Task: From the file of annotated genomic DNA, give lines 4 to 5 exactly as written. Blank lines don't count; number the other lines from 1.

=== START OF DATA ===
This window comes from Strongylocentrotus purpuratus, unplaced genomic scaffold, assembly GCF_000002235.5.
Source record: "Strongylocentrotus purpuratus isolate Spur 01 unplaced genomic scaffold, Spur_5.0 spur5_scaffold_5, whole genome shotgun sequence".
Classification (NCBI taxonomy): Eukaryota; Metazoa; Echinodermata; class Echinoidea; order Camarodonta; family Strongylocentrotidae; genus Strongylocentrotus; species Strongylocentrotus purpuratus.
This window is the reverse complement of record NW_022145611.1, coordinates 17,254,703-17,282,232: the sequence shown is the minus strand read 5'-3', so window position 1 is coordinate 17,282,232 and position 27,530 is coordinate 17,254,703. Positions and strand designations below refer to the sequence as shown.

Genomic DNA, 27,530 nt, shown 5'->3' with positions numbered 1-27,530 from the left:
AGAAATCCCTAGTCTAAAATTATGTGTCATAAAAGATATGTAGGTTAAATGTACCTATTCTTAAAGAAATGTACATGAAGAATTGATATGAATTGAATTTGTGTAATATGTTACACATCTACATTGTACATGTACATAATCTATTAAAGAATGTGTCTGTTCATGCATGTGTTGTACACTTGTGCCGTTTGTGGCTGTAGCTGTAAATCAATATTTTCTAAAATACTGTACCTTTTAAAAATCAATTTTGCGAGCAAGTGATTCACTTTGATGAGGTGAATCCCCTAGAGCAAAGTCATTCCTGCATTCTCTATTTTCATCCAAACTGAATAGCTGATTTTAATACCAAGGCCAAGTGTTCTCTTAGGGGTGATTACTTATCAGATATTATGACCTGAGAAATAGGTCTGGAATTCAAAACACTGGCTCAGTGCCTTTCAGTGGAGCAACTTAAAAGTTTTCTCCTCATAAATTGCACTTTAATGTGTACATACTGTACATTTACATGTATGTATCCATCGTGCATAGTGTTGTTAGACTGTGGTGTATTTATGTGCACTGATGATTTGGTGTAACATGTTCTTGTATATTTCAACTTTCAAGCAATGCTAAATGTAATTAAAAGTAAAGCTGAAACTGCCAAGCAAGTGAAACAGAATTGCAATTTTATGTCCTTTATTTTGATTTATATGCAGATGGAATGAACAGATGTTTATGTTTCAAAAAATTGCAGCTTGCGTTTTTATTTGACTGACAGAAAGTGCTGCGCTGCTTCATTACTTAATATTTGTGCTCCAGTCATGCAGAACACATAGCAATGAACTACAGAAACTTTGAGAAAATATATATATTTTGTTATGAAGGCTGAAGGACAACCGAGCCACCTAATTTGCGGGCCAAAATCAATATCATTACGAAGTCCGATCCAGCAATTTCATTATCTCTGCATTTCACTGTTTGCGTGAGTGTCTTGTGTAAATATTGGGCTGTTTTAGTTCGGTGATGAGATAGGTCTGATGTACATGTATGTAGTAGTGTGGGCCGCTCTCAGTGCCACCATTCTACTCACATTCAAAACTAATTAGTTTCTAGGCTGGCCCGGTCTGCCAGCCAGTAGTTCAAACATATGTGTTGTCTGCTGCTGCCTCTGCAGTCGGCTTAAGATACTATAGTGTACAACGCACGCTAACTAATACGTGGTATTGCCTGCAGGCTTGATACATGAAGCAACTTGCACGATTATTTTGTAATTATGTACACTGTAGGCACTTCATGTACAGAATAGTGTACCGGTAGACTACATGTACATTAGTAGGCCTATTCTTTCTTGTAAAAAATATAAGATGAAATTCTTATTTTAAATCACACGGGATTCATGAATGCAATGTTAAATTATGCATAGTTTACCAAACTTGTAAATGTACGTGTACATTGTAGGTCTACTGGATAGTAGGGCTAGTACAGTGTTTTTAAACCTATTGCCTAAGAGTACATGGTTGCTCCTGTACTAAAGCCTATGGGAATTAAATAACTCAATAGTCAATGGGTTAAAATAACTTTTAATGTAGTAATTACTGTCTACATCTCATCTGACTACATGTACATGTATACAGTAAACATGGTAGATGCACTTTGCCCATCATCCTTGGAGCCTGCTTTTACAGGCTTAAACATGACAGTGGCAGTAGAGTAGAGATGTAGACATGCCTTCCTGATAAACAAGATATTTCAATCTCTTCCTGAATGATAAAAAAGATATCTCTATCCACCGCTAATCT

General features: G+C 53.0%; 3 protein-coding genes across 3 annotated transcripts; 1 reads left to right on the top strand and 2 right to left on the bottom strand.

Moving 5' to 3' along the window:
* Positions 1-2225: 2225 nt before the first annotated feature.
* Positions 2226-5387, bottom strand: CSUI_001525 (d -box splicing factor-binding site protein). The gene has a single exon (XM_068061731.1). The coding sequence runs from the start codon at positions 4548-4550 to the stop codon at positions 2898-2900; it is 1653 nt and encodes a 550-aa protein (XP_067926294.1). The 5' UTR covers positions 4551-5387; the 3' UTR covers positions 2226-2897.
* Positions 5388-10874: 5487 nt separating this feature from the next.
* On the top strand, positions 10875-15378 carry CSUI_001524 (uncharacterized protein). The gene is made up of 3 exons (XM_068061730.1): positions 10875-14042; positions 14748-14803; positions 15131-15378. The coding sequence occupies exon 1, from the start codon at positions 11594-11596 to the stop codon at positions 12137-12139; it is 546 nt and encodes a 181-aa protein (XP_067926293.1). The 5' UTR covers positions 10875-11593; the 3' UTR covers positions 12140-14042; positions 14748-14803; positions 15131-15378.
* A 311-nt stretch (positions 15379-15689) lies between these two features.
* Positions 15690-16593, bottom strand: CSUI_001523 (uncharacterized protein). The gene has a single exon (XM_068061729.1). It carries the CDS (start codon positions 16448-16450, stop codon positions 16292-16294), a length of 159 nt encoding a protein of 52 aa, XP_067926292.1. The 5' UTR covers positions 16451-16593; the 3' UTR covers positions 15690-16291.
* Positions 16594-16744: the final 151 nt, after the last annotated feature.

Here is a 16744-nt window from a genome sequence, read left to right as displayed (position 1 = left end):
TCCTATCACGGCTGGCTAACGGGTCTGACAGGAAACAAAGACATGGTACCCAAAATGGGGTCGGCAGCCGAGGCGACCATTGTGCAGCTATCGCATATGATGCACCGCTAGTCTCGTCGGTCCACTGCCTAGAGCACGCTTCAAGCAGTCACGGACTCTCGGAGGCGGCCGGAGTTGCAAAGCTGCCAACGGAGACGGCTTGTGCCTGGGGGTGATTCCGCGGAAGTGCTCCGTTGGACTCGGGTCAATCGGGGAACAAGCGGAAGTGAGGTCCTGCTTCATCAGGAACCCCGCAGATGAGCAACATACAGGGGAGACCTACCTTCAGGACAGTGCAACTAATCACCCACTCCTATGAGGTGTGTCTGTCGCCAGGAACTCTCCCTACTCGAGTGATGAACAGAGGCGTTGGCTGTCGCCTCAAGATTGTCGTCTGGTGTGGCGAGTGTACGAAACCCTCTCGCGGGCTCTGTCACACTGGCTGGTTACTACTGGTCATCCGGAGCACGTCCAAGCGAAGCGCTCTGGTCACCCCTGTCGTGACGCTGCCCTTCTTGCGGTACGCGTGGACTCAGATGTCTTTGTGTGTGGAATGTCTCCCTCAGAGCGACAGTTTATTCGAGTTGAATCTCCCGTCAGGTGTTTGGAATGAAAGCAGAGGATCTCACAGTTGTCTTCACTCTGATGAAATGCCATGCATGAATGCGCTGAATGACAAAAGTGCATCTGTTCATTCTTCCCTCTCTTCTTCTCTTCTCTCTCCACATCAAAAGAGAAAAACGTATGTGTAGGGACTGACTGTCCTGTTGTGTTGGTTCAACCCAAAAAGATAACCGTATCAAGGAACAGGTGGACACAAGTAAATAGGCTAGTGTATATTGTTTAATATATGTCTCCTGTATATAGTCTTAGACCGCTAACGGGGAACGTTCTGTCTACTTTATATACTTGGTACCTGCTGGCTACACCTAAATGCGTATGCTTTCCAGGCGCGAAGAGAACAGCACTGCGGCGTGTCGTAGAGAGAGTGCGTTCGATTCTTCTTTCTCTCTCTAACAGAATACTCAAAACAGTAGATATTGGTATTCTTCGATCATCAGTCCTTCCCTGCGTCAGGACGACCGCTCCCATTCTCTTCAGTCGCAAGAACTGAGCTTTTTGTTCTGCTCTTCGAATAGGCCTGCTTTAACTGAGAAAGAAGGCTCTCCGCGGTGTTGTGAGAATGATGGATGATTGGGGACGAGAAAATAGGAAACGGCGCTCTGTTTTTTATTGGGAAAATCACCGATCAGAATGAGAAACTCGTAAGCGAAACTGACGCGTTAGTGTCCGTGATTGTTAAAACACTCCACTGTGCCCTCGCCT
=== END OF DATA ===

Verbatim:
This window is the reverse complement of record NW_022145611.1, coordinates 17,254,703-17,282,232: the sequence shown is the minus strand read 5'-3', so window position 1 is coordinate 17,282,232 and position 27,530 is coordinate 17,254,703. Positions and strand designations below refer to the sequence as shown.

Genomic DNA, 27,530 nt, shown 5'->3' with positions numbered 1-27,530 from the left: